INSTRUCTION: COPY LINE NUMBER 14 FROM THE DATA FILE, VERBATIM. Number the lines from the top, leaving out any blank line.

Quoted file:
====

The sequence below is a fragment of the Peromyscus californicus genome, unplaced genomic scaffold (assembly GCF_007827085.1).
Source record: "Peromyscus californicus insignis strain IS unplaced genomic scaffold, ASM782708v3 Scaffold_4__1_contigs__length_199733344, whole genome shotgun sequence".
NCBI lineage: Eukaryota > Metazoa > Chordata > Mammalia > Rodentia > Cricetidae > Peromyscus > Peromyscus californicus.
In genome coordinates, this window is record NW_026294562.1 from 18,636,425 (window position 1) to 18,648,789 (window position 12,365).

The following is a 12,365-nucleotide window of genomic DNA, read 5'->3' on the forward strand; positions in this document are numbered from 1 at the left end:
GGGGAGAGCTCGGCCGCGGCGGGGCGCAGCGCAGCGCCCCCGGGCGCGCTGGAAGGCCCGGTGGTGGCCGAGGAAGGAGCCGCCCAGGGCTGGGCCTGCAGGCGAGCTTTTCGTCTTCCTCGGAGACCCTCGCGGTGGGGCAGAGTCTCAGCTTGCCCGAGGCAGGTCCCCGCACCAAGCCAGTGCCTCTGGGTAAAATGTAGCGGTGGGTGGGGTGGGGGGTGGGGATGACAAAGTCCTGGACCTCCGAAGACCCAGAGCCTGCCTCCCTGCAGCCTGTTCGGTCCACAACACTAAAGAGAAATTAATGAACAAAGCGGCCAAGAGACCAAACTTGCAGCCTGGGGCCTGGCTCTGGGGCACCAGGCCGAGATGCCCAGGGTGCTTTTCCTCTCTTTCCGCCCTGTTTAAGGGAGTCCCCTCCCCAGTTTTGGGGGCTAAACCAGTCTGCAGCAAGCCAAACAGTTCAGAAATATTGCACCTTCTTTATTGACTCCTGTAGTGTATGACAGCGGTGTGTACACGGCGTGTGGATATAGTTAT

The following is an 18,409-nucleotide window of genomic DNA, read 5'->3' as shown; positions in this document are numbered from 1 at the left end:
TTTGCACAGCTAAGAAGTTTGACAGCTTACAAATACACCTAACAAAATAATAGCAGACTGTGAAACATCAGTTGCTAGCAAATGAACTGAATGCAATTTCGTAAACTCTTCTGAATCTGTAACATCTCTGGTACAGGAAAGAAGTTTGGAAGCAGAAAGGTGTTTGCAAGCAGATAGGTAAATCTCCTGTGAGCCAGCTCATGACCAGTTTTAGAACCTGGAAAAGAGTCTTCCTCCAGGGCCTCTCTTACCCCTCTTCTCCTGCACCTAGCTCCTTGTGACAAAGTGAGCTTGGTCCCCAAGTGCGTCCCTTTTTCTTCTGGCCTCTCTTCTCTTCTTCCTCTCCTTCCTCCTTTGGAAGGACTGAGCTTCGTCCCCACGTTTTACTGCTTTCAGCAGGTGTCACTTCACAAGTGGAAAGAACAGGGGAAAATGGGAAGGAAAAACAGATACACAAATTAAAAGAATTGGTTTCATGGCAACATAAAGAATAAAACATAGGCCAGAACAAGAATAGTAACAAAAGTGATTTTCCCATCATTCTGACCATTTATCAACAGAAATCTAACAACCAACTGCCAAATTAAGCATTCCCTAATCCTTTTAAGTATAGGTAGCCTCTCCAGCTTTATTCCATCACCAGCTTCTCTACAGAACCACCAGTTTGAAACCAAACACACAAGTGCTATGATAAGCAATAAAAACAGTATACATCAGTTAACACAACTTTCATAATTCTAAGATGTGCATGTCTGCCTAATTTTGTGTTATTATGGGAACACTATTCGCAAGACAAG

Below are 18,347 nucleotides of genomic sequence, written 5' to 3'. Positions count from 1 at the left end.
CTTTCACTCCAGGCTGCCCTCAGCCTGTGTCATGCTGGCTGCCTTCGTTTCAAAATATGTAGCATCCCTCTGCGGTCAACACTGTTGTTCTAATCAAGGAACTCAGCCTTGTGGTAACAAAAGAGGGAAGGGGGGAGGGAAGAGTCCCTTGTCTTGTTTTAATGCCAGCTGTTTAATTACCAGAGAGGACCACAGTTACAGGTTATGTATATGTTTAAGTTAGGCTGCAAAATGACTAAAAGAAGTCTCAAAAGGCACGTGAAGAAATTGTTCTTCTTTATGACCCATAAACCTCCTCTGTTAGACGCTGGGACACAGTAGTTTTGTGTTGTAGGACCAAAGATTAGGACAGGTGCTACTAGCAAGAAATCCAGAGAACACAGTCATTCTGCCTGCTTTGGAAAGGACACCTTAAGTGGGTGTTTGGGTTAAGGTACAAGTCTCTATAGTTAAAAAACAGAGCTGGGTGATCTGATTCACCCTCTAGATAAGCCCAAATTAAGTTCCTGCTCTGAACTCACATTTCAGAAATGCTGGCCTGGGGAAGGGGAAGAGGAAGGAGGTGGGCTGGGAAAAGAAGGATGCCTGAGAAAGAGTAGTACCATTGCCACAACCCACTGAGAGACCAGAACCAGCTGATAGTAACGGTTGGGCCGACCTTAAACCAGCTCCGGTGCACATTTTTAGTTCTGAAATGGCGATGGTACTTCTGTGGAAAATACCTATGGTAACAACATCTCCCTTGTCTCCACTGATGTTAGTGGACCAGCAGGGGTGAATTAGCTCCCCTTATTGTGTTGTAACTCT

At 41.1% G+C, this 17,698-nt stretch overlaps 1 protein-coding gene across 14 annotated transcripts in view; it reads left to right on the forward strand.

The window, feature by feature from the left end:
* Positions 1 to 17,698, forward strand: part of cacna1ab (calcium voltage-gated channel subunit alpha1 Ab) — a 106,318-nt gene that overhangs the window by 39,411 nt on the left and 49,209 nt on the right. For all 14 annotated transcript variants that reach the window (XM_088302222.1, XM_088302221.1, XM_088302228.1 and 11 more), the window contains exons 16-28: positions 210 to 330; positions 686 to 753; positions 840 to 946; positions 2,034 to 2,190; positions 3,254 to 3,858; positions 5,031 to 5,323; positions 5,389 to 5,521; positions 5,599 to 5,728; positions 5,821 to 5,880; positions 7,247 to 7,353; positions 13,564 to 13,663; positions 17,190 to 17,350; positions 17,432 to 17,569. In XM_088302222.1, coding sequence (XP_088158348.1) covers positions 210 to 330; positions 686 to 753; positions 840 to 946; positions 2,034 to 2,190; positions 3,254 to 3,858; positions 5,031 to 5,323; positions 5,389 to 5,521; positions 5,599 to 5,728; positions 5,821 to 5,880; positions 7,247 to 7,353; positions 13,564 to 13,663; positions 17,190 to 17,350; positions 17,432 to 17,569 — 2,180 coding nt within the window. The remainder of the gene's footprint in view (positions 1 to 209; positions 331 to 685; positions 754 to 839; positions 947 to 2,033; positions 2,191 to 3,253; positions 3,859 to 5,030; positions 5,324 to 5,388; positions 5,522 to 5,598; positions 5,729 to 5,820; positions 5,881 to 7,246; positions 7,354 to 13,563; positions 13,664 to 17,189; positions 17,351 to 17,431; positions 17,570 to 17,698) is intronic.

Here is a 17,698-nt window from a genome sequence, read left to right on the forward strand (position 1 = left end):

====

Here is a 17,698-nt window from a genome sequence, read left to right on the forward strand (position 1 = left end):